Germs called bacteria (bak-teer-e-uh) cause UTIs. These germs usually enter the urethra and travel up the urinary tract. The bacteria can then infect the urethra, bladder, or kidneys. Following are things that make it easier to get a UTI.
You may feel burning and pain when you pass urine. You may need to pass urine often. After passing urine, you may feel that you could urinate more. You may have red or pink urine (bloody urine) or pain low in your abdomen (belly). If you have a kidney infection, your back, side, or stomach may hurt. You may have a fever or feel like you are going to vomit (throw up). But some people with UTIs do not have symptoms
Drink 8 to 10 glasses (soda pop can size) of water every day to keep your urine clear or a light yellow color. You may have fewer UTIs if you urinate after having sex.
A urine sample will be tested to learn if you have an infection. If bacteria are present in the urine, you will need antibiotic medicine. You may need to be treated in the hospital if you have a bad infection. Other tests may be done if you have had many UTIs to be sure that you do not have a serious problem.
Before taking any herbs or supplements, ask your caregiver if it is OK. Talk to your caregiver about how much you should take. If you are using this medicine without instructions from your caregiver, follow the directions on the label. Do not take more medicine or take it more often than the directions tell you to. The herbs and supplements listed may or may not help treat your condition.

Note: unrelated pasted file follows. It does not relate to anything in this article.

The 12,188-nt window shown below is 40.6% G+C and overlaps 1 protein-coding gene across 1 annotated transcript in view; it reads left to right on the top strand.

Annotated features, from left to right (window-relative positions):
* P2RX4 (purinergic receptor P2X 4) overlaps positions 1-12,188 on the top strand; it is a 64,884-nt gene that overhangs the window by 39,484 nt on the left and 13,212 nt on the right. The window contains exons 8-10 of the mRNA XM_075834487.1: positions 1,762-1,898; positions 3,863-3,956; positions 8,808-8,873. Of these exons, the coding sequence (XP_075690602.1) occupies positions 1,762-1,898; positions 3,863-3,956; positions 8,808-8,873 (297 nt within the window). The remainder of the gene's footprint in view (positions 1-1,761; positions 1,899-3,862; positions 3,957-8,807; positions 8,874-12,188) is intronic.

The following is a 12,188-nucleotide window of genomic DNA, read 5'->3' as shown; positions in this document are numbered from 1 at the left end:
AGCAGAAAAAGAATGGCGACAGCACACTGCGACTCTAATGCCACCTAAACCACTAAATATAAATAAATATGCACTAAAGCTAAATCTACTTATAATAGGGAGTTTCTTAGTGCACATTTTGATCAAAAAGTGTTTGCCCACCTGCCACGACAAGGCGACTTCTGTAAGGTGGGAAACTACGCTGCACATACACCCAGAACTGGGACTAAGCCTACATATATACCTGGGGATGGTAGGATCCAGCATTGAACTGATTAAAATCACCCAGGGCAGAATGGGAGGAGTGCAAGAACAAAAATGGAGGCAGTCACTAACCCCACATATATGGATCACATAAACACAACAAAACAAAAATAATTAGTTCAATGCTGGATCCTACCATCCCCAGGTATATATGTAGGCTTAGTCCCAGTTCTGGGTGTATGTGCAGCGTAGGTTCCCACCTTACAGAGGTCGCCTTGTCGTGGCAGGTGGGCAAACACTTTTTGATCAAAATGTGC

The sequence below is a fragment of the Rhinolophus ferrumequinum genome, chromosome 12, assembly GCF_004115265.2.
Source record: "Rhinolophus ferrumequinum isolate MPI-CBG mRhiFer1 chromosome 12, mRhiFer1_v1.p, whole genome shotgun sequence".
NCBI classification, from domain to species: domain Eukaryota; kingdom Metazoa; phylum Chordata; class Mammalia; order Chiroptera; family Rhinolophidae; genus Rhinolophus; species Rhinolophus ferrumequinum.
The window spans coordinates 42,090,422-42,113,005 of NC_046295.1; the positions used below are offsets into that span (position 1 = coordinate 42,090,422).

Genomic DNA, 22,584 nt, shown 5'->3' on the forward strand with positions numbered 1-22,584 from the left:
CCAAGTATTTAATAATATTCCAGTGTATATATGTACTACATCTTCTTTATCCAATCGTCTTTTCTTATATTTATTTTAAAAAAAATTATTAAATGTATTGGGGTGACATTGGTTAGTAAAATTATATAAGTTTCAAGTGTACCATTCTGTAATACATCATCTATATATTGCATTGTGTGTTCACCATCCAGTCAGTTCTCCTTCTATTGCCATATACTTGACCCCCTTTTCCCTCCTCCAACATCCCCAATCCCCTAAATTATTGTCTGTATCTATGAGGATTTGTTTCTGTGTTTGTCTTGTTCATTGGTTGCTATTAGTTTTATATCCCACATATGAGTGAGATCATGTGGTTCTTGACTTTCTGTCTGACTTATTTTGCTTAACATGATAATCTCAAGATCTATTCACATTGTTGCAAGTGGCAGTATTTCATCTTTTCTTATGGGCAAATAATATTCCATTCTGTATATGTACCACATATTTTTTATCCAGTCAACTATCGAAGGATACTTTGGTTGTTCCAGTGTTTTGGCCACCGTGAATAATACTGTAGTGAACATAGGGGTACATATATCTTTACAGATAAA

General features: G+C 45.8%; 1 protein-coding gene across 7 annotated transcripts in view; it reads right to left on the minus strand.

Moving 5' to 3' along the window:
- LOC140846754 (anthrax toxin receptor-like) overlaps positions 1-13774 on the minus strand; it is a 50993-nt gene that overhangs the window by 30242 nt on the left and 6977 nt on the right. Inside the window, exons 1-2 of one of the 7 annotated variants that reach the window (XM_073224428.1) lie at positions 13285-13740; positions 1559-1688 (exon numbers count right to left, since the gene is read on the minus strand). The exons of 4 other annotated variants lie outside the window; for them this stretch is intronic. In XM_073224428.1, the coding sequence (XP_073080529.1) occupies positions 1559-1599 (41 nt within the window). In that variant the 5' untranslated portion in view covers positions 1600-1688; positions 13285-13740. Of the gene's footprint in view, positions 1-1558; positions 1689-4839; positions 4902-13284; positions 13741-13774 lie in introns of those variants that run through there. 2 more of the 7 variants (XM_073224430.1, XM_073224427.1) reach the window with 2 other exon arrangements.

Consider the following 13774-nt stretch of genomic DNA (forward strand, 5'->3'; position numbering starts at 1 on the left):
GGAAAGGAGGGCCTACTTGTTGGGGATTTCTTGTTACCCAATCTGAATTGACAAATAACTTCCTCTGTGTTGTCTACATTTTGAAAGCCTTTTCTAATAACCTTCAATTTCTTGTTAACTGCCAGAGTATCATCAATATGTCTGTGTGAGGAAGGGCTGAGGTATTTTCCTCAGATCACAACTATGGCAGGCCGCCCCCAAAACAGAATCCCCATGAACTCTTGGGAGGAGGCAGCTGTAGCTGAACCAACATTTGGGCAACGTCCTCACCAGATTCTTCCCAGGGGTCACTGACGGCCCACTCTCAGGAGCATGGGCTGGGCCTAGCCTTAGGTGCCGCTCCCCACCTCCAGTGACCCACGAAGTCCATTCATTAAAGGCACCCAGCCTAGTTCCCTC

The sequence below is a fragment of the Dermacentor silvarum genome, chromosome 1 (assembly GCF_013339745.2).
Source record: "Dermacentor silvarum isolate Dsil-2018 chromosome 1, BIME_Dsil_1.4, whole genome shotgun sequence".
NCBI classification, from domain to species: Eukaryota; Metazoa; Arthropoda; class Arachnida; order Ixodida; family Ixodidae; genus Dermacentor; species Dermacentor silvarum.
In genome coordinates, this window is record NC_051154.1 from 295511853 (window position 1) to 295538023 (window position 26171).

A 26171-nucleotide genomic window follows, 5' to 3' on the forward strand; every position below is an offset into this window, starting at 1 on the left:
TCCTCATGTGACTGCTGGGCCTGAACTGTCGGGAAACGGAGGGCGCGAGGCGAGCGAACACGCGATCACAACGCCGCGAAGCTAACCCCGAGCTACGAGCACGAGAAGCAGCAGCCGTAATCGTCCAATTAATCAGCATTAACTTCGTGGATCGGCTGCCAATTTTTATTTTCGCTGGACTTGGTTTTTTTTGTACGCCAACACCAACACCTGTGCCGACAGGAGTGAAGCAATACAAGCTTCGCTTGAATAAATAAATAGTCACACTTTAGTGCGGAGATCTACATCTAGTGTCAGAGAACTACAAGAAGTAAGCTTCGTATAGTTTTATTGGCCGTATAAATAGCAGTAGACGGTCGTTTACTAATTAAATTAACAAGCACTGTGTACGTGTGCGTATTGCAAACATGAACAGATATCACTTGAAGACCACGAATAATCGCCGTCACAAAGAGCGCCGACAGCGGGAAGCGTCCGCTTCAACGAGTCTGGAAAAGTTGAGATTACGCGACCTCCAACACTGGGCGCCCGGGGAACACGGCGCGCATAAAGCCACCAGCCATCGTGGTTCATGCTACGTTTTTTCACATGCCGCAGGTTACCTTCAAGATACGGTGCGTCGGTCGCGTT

Other ways of treating your symptoms : Other ways to treat your symptoms are available to you.
Talk to your caregiver if:
You have the right to help plan your care. To help with this plan, you must learn about your health condition and how it may be treated. You can then discuss treatment options with your caregivers. Work with them to decide what care may be used to treat you. You always have the right to refuse treatment.
1. Adatto K, Doebele KG, Galland L et al: Behavioral factors and urinary tract infection. JAMA 1979; 241(23):2525-2526.
2. Avorn J, Monane M, Gurwitz JH et al: Reduction of bacteriuria and pyuria after ingestion of cranberry juice. JAMA 1994; 271(10):751-754.
3. Foxman B & Chi JW: Health behavior and urinary tract infection in college-aged women. J Clin Epidemiol 1990; 43(4):329-337.
4. Kjeldsen-Kragh J, Kvaavik E, Bottolfs M et al: Inhibition of growth of Proteus mirabilis and Escherichia coli in urine in response to fasting and vegetarian diet. APMIS 1995; 103(11):818-822.
5. Larsson B, Jonasson A & Pianu S: Prophylactic effect of UVA E in women with recurrent cystitis: a preliminary report. Curr Ther Res Clin Exp 1993; 53(4):441-443.
6. Walker EB, Barney DP, Mickelsen JN et al: Cranberry concentrate: UTI prophylaxis (letter). J Fam Pract 1997; 45(2):167-168.